The Ohio Conference of the AAUP released the following statement on the Wright State strike:
Late Sunday evening, our Wright State University chapter announced that after a 20-day strike — the second longest at an institution of higher education in U.S. history — they had reached a tentative agreement with the administration and would return to work on Monday morning.
This was no small feat, as they faced a recalcitrant administration and board of trustees who seemed intent on busting the union. The strike followed two years of negotiations and a board-imposed contract that, among other things, eliminated workload agreements and any meaningful bargaining over healthcare.
We cannot thank enough our steadfast Wright State members, supportive Wright State students, and allied AAUP members and union brethren across the state for their solidarity. It is because of our collective strength that this difficult endeavor has been brought to a resolution.
This situation highlights big problems that we continue to face in Ohio higher education: boards and administrations that recklessly spend money on pet projects rather than focus resources on instruction; institutions — particularly open-access institutions — that struggle due to lack of state funding; and a need for more trustees with educational, nonprofit, and/or labor backgrounds who prioritize the educational mission and can negotiate in good faith with campus unions.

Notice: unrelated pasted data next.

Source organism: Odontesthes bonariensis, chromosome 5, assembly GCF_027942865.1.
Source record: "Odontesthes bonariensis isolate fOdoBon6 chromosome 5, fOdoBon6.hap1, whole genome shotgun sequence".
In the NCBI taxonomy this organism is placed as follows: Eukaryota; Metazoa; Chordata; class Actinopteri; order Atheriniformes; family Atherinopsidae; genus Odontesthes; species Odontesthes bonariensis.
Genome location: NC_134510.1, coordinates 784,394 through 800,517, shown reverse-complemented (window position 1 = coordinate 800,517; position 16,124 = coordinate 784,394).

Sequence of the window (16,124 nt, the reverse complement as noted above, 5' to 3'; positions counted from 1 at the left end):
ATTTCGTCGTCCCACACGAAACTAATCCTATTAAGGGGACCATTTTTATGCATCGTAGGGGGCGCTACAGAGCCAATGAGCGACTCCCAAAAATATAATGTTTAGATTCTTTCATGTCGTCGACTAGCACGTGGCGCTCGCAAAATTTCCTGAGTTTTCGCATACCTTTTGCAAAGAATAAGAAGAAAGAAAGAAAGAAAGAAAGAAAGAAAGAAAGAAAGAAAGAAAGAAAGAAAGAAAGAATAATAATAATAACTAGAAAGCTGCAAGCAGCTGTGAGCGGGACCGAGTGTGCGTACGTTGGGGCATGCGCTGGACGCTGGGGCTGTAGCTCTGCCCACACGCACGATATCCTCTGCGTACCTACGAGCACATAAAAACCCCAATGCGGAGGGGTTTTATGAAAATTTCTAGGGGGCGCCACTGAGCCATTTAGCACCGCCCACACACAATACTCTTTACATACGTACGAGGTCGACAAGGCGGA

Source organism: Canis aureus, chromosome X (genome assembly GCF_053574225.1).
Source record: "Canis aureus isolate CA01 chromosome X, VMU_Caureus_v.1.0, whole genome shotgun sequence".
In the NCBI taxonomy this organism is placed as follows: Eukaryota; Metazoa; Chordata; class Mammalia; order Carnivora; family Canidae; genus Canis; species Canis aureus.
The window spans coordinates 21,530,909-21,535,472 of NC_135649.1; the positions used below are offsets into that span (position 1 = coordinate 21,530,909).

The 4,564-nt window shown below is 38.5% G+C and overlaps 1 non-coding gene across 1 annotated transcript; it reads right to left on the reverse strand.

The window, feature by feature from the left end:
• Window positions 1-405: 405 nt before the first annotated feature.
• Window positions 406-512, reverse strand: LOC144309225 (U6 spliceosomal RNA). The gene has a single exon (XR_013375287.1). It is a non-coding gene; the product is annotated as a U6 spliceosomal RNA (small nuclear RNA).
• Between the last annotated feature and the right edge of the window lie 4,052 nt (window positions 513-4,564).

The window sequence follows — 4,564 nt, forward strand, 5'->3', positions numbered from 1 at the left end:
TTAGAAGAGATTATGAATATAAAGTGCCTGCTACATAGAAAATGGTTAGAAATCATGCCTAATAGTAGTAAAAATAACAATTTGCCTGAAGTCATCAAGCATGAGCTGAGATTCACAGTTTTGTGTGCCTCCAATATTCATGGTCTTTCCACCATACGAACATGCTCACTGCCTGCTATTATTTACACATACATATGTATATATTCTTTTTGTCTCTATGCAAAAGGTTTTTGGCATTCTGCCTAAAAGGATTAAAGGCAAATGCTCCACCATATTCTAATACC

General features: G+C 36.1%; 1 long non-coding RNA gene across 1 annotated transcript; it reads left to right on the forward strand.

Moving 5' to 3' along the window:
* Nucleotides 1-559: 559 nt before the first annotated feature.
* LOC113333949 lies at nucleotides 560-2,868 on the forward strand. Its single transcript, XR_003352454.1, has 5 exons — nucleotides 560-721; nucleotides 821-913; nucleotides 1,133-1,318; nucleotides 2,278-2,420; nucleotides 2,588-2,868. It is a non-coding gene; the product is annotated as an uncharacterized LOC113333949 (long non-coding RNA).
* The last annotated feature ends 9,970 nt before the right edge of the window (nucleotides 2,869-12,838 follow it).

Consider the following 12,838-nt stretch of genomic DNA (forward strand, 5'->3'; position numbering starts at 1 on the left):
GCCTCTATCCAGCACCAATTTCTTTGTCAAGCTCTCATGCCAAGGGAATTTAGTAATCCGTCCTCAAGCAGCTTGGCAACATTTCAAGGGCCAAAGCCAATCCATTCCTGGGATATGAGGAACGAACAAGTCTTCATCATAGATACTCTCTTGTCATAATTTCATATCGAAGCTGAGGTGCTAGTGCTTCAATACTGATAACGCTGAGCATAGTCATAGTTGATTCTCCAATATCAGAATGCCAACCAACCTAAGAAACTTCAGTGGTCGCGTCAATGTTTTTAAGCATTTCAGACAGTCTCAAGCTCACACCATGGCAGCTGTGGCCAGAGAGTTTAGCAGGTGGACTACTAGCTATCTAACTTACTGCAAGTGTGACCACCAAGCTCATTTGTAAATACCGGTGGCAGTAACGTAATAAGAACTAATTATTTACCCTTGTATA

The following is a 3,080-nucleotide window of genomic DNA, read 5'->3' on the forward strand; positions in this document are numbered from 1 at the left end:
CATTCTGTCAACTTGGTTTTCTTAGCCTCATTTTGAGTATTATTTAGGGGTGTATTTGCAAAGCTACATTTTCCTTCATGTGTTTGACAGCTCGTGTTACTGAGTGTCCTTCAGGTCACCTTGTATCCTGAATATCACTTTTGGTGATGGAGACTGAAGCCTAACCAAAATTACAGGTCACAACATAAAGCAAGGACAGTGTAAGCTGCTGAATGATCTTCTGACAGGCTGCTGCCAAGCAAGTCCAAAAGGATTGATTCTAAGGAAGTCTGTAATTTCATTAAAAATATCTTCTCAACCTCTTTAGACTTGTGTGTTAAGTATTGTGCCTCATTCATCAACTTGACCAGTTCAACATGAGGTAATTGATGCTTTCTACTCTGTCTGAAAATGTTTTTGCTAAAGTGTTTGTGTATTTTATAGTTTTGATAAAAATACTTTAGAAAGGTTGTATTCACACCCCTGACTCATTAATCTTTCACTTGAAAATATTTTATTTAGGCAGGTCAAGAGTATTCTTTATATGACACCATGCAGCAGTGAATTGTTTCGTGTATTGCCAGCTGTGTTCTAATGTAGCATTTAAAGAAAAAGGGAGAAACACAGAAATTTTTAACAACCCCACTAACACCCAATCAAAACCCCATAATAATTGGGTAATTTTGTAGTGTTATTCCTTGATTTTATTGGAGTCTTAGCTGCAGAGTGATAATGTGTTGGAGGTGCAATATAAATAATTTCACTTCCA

Congratulations, Wright State faculty and Wright State University! We hope this is the start of better days.
The Wright State strike has ended. Faculty will be returning to their classrooms today. Thank you to all the AAUP-UC members that stood in solidarity on the picket line with WSU.
AAUP-UC faculty and librarians on the line at Wright State.
This is now the longest faculty strike in Ohio’s history. #Fight4Wright
Negotiations at Wright State have resumed intermittently but have gone poorly. The sticking point is reportedly the administration’s contention that faculty do not have the right to bargain over healthcare. This would have wide-ranging implications. During the last several contract negotiations at UC, the administration proposed huge increases in health care cost. If healthcare was not the subject of collective bargaining, the UC administration or any administration could impose these huge increases unilaterally.
Picket lines continue. AAUP-UC members are encouraged to make the relatively short-drive and demonstrate solidarity. The demonstration is well-organized and you would be greeted warmly.
More information can be found on the following social media outlets: